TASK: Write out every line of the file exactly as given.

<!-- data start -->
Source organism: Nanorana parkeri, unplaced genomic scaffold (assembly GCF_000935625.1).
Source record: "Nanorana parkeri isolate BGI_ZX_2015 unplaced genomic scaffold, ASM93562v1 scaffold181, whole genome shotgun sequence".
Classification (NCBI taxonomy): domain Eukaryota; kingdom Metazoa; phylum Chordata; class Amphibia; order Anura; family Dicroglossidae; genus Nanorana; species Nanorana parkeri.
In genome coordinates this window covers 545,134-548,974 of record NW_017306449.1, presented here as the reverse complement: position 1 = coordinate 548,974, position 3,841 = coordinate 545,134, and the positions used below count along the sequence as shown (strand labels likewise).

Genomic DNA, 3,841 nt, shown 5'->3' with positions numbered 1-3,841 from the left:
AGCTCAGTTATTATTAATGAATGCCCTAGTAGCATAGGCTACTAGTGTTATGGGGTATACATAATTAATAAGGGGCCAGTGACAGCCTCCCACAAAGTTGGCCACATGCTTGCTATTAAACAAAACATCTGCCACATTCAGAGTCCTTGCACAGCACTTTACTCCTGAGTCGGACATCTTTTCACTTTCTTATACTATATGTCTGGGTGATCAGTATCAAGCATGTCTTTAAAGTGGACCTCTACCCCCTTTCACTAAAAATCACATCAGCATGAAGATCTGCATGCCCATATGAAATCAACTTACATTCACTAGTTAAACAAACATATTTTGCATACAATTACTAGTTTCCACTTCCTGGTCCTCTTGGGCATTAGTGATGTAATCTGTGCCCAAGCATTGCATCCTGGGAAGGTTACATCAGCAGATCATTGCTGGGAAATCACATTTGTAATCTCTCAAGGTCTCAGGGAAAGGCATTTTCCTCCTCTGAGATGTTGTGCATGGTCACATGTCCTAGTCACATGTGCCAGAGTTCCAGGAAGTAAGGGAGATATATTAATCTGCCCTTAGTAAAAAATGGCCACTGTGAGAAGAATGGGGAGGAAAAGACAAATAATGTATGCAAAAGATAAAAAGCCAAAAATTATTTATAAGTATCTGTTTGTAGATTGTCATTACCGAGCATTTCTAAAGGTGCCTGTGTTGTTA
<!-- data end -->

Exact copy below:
Source organism: Nanorana parkeri, unplaced genomic scaffold (assembly GCF_000935625.1).
Source record: "Nanorana parkeri isolate BGI_ZX_2015 unplaced genomic scaffold, ASM93562v1 scaffold181, whole genome shotgun sequence".
Classification (NCBI taxonomy): domain Eukaryota; kingdom Metazoa; phylum Chordata; class Amphibia; order Anura; family Dicroglossidae; genus Nanorana; species Nanorana parkeri.
In genome coordinates this window covers 545,134-548,974 of record NW_017306449.1, presented here as the reverse complement: position 1 = coordinate 548,974, position 3,841 = coordinate 545,134, and the positions used below count along the sequence as shown (strand labels likewise).

Genomic DNA, 3,841 nt, shown 5'->3' with positions numbered 1-3,841 from the left:
AGCTCAGTTATTATTAATGAATGCCCTAGTAGCATAGGCTACTAGTGTTATGGGGTATACATAATTAATAAGGGGCCAGTGACAGCCTCCCACAAAGTTGGCCACATGCTTGCTATTAAACAAAACATCTGCCACATTCAGAGTCCTTGCACAGCACTTTACTCCTGAGTCGGACATCTTTTCACTTTCTTATACTATATGTCTGGGTGATCAGTATCAAGCATGTCTTTAAAGTGGACCTCTACCCCCTTTCACTAAAAATCACATCAGCATGAAGATCTGCATGCCCATATGAAATCAACTTACATTCACTAGTTAAACAAACATATTTTGCATACAATTACTAGTTTCCACTTCCTGGTCCTCTTGGGCATTAGTGATGTAATCTGTGCCCAAGCATTGCATCCTGGGAAGGTTACATCAGCAGATCATTGCTGGGAAATCACATTTGTAATCTCTCAAGGTCTCAGGGAAAGGCATTTTCCTCCTCTGAGATGTTGTGCATGGTCACATGTCCTAGTCACATGTGCCAGAGTTCCAGGAAGTAAGGGAGATATATTAATCTGCCCTTAGTAAAAAATGGCCACTGTGAGAAGAATGGGGAGGAAAAGACAAATAATGTATGCAAAAGATAAAAAGCCAAAAATTATTTATAAGTATCTGTTTGTAGATTGTCATTACCGAGCATTTCTAAAGGTGCCTGTGTTGTTA